Charlie Simpson - Long Road Home | Album Review | By Volume

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Charlie Simpson

Long Road Home

The very pleasant cover art shows Simpson fading into the background.

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Author: on August 12, 2014
6.5
Nusic Sounds
August 4, 2014

There are so many reasons why Long Road Home is conceivably a difficult album to assess. It’s delivered by an undoubtedly talented songwriter who spent the formative years of his career in a boy band; it’s coloured by the same man’s journeys into post-hardcore with Fightstar, and it arrives in the tracks of a pseudo-folk revival (folk pseudo-revival?) spearheaded by Mumford & Sons and Ben Howard. The album veritably demands comparisons to Bon Iver; and yet, the simple truth — and arguably the success — of Charlie Simpson’s sophomore solo LP is that it manages to stockpile both its praise and its criticisms at a safe distance from all of these things, floating to the surface of an imperfect but striking body of water, seemingly free of any of the aforementioned weight.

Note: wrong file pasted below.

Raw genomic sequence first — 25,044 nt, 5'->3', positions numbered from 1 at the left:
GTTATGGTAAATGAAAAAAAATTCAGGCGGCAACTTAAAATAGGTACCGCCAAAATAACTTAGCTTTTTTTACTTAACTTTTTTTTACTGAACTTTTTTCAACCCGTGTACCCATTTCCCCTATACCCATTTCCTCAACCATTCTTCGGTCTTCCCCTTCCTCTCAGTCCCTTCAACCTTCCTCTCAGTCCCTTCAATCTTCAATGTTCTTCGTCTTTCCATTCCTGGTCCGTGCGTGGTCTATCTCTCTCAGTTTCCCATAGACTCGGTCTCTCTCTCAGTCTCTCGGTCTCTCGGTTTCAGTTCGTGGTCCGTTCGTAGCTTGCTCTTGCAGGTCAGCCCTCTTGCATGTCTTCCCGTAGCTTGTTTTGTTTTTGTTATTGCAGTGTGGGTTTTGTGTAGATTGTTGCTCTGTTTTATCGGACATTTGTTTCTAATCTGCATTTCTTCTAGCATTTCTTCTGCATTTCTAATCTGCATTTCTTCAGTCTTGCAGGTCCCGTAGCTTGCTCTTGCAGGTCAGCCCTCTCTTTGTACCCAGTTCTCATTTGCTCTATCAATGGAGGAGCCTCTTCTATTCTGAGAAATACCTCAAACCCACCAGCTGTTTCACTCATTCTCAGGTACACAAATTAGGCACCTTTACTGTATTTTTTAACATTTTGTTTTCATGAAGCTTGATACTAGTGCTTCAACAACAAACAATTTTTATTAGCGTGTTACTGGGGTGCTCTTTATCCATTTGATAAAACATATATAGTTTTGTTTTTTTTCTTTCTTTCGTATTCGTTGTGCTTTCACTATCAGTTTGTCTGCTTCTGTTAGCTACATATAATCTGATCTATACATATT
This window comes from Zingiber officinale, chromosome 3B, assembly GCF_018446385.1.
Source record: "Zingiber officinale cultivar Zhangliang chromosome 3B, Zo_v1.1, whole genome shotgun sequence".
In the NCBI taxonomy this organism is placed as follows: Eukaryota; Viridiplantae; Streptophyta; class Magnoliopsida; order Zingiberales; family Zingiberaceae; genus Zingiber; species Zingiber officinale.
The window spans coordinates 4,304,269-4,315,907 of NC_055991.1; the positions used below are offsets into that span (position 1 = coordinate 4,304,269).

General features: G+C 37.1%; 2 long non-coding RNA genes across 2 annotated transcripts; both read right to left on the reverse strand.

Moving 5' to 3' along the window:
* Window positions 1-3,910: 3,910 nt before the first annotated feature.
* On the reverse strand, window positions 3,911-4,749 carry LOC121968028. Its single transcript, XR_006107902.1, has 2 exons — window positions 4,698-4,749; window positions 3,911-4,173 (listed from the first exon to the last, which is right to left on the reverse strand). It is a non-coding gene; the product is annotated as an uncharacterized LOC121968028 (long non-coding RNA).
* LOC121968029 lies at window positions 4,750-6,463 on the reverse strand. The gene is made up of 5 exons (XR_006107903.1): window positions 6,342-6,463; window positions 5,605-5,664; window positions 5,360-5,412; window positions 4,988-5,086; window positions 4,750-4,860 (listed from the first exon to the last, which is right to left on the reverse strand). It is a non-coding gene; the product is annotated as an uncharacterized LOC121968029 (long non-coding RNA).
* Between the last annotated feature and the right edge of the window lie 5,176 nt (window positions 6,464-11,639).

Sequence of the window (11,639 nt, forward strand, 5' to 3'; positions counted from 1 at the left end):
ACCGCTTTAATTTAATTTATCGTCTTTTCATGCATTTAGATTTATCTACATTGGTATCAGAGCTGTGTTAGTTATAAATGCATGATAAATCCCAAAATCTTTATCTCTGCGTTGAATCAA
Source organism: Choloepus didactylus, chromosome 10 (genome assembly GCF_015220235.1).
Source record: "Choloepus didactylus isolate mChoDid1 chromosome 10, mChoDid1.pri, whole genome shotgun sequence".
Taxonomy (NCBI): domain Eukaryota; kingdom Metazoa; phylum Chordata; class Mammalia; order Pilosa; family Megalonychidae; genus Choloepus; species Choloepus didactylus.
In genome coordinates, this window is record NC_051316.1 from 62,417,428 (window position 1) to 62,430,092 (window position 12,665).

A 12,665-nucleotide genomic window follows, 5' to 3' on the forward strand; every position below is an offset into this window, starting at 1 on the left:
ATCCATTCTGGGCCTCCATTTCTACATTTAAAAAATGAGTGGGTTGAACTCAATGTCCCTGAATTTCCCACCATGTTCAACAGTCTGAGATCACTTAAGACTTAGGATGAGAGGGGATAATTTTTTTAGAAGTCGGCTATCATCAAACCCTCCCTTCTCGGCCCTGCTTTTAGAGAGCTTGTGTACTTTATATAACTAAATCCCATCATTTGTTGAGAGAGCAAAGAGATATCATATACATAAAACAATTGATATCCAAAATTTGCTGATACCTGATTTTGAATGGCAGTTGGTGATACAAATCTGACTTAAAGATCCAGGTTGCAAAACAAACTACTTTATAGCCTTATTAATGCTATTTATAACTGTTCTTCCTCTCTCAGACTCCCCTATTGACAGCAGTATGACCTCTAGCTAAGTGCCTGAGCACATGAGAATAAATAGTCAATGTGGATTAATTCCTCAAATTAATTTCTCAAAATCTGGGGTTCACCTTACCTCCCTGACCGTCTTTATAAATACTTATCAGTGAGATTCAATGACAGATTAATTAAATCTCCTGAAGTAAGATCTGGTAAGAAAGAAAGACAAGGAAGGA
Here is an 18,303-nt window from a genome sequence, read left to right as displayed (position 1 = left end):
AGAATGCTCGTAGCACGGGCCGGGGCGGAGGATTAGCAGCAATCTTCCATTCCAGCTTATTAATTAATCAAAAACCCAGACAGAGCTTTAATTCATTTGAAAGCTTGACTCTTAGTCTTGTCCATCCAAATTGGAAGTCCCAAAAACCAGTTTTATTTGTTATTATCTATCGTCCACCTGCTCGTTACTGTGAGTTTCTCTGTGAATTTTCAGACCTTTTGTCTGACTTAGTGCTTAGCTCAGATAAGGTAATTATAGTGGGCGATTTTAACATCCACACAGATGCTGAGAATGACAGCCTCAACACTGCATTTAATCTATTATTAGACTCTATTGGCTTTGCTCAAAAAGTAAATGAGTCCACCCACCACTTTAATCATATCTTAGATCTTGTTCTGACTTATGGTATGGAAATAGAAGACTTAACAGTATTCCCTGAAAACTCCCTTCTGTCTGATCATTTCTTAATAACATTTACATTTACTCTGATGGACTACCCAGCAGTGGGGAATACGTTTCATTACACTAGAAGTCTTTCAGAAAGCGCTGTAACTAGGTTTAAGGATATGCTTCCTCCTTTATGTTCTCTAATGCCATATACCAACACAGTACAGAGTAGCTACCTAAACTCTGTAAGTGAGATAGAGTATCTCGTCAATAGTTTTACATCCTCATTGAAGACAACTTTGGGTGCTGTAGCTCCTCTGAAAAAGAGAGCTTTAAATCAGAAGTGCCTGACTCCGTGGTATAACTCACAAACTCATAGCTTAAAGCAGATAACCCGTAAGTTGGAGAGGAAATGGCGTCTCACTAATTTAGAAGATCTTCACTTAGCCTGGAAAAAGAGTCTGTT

This is not to say that Long Road Home ever transcends its occasionally brazen Justin Vernon impersonations, nor that Simpson feels detached from any number of other influences that may have pulled him in this gentle folk direction after so many years of power chords. But there is an oddly disconcerting beauty in the way that he manages to hold melodic (and harmonic!) focus where his debut drifted into nothingness. Despite the often disjointed nature of the tracks here — several songs drop the instrumentation out entirely right before a final chorus which feels weirdly unconnected — Simpson’s simple, organic stories about ivy and winter hymns is an infectious mist.

It’s the same humility that renders the record so softly-spoken and endearing that ultimately keeps Long Road Home from anything beyond that. You can feel Simpson finding his way around the rules well enough to break a few here and there — the piano section which unexpectedly closes “Another Year” is a good example — but it’s hard to feel any real sense of conviction in his artistic license beyond the construction of admittedly gorgeous soundscapes and harmonies. The lyrical content is sweet but essentially timid; the mix is one which prioritises those harmonies and Simpson’s dulcet tones. The thing is that, within the context of twisting folk for pop purposes, Simpson possesses the ability and timing here to smash Justin Vernon’s proverbial face in, but refuses it. There’s charm in that decision, but Long Road Home showcases as much obviously unfulfilled potential as it does talent. The very pleasant cover art shows Simpson fading into the background. He’s capable of more than blending in.

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